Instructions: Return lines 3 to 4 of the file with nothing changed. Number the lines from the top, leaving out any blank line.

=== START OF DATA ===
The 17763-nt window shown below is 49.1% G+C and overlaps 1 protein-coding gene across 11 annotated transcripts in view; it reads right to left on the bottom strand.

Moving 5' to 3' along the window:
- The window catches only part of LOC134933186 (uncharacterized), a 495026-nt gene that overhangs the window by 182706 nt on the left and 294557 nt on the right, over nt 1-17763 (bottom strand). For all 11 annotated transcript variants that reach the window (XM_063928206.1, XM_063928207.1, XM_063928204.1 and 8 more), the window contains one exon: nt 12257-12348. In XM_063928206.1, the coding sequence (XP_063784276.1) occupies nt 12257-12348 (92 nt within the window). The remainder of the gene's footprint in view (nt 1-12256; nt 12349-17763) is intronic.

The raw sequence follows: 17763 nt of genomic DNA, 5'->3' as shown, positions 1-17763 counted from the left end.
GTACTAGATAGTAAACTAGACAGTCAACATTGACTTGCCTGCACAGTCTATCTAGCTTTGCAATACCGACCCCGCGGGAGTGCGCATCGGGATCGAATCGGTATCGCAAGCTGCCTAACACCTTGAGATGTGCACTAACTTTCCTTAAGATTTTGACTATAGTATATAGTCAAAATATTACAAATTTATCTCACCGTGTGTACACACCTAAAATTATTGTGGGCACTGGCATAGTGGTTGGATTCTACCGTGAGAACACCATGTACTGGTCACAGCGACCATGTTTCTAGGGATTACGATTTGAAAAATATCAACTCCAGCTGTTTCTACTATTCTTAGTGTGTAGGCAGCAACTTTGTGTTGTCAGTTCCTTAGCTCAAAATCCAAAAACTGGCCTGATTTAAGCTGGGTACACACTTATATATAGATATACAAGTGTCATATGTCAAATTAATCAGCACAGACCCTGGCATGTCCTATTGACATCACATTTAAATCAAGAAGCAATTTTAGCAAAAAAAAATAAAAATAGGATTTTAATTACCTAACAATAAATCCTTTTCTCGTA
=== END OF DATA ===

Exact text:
- The window catches only part of LOC134933186 (uncharacterized), a 495026-nt gene that overhangs the window by 182706 nt on the left and 294557 nt on the right, over nt 1-17763 (bottom strand). For all 11 annotated transcript variants that reach the window (XM_063928206.1, XM_063928207.1, XM_063928204.1 and 8 more), the window contains one exon: nt 12257-12348. In XM_063928206.1, the coding sequence (XP_063784276.1) occupies nt 12257-12348 (92 nt within the window). The remainder of the gene's footprint in view (nt 1-12256; nt 12349-17763) is intronic.

The raw sequence follows: 17763 nt of genomic DNA, 5'->3' as shown, positions 1-17763 counted from the left end.